With its emphasis on management and governance, the manual, prepared as a result of experiences compiled by the Secretariat and decisions taken by countries at the eleventh and twelfth meetings of the Conference of the Parties to the CBD, reflects a wider perspective on approaches and experiences in sustainable tourism development and management. It serves to complement the more technical User’s Manual on the CBD Guidelines on Biodiversity and Tourism Development, published in 2007.

The manual is the result of a collaboration between the CBD Secretariat, the United Nations World Tourism Organization (UNWTO), the United Nations Environment Programme (UNEP), the International Union for Conservation of Nature (IUCN), and some 140 experts from around the world to identify current trends and upcoming issues and opportunities on the links between sustainable tourism development and the CBD agenda, and is meant to be used as a transformative tool for sustainable consumption.

 

 

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29 April 2015 – World Tourism Organization Secretary General Taleb Rifai reveals the biggest drivers of tourism development and how they will impact communities for years to come. A Pacific Asia Travel Association (PATA) interview. Read more.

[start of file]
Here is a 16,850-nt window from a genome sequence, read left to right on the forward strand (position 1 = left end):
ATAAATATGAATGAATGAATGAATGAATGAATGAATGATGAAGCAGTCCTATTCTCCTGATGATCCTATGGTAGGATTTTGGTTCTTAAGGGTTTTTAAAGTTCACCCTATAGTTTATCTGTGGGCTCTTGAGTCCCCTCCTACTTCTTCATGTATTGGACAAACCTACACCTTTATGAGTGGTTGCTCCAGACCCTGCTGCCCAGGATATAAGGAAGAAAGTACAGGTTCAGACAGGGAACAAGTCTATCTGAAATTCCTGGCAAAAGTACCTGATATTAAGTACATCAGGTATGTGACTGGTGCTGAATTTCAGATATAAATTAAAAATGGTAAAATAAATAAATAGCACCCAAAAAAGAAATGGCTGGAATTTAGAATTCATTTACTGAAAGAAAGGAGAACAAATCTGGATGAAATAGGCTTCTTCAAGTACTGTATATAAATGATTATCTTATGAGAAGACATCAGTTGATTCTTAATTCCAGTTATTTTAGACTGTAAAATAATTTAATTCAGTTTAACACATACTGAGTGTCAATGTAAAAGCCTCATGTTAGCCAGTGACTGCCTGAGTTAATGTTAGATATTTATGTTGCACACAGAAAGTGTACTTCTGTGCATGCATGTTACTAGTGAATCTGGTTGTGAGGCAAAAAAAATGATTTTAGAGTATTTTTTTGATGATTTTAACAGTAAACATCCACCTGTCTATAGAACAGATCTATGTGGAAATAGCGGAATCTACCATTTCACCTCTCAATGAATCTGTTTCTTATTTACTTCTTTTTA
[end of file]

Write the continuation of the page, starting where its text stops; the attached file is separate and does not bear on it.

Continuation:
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The first Pacific Asia Indigenous Tourism Conference was held in Darwin, on the traditional lands of the Larrakia people on the 28th – 30th March 2012. There were 191 delegates from 16 countries representing Indigenous communities, government agencies, the tourism industry and supporting bodies, resolved to adopt principles to guide the development of Indigenous tourism through the following declaration.

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The Larrakia Declaration on the Development of Indigenous Tourism

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EC3 Global is an international tourism and environmental management and advisory group founded by the Sustainable Tourism Cooperative Research Centre (STCRC), the world’s largest dedicated research centre specialising in sustainable tourism.    This document outlines EC3 Global’s range of training and capacity programs that support sustainable tourism development and operations for business, communities and destinations.    Options include general sustainability awareness programs as well as skill and knowledge based training in sustainability policy, risk management, strategy and practice.

by EC3 Global

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EC3 Global's Training & Capacity Services